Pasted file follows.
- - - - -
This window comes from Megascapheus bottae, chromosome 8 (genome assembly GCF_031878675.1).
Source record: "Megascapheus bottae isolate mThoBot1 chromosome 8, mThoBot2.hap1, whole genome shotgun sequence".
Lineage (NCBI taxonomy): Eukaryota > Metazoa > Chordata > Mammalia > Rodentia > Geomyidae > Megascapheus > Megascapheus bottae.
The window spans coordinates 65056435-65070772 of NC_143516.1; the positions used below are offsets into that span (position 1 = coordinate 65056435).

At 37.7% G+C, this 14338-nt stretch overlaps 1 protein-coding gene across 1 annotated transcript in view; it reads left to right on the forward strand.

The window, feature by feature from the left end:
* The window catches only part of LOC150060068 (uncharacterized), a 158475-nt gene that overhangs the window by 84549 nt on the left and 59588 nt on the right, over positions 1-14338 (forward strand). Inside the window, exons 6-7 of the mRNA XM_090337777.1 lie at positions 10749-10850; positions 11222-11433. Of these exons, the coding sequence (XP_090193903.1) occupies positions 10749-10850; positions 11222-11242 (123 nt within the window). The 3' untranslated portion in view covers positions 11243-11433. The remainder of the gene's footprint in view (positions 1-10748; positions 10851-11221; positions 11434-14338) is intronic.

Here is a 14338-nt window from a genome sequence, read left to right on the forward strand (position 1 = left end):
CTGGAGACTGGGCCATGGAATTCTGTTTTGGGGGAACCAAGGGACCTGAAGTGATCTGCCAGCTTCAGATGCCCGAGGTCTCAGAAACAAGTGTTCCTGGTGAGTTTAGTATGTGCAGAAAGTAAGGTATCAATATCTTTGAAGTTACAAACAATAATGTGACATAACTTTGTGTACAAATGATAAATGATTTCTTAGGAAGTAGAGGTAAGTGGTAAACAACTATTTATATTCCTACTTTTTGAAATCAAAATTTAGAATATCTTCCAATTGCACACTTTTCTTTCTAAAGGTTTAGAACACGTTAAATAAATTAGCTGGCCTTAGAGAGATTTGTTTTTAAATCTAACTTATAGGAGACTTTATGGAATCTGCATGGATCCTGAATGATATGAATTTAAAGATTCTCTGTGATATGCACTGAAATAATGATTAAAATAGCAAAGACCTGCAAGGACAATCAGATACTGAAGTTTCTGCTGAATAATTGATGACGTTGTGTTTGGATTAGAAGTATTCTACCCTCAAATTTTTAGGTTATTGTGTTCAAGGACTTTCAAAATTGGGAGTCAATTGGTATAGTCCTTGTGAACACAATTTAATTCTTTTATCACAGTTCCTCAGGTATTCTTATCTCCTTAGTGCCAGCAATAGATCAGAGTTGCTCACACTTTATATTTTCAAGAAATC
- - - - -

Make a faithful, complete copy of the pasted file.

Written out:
This window comes from Megascapheus bottae, chromosome 8 (genome assembly GCF_031878675.1).
Source record: "Megascapheus bottae isolate mThoBot1 chromosome 8, mThoBot2.hap1, whole genome shotgun sequence".
Lineage (NCBI taxonomy): Eukaryota > Metazoa > Chordata > Mammalia > Rodentia > Geomyidae > Megascapheus > Megascapheus bottae.
The window spans coordinates 65056435-65070772 of NC_143516.1; the positions used below are offsets into that span (position 1 = coordinate 65056435).

At 37.7% G+C, this 14338-nt stretch overlaps 1 protein-coding gene across 1 annotated transcript in view; it reads left to right on the forward strand.

The window, feature by feature from the left end:
* The window catches only part of LOC150060068 (uncharacterized), a 158475-nt gene that overhangs the window by 84549 nt on the left and 59588 nt on the right, over positions 1-14338 (forward strand). Inside the window, exons 6-7 of the mRNA XM_090337777.1 lie at positions 10749-10850; positions 11222-11433. Of these exons, the coding sequence (XP_090193903.1) occupies positions 10749-10850; positions 11222-11242 (123 nt within the window). The 3' untranslated portion in view covers positions 11243-11433. The remainder of the gene's footprint in view (positions 1-10748; positions 10851-11221; positions 11434-14338) is intronic.

Here is a 14338-nt window from a genome sequence, read left to right on the forward strand (position 1 = left end):
CTGGAGACTGGGCCATGGAATTCTGTTTTGGGGGAACCAAGGGACCTGAAGTGATCTGCCAGCTTCAGATGCCCGAGGTCTCAGAAACAAGTGTTCCTGGTGAGTTTAGTATGTGCAGAAAGTAAGGTATCAATATCTTTGAAGTTACAAACAATAATGTGACATAACTTTGTGTACAAATGATAAATGATTTCTTAGGAAGTAGAGGTAAGTGGTAAACAACTATTTATATTCCTACTTTTTGAAATCAAAATTTAGAATATCTTCCAATTGCACACTTTTCTTTCTAAAGGTTTAGAACACGTTAAATAAATTAGCTGGCCTTAGAGAGATTTGTTTTTAAATCTAACTTATAGGAGACTTTATGGAATCTGCATGGATCCTGAATGATATGAATTTAAAGATTCTCTGTGATATGCACTGAAATAATGATTAAAATAGCAAAGACCTGCAAGGACAATCAGATACTGAAGTTTCTGCTGAATAATTGATGACGTTGTGTTTGGATTAGAAGTATTCTACCCTCAAATTTTTAGGTTATTGTGTTCAAGGACTTTCAAAATTGGGAGTCAATTGGTATAGTCCTTGTGAACACAATTTAATTCTTTTATCACAGTTCCTCAGGTATTCTTATCTCCTTAGTGCCAGCAATAGATCAGAGTTGCTCACACTTTATATTTTCAAGAAATC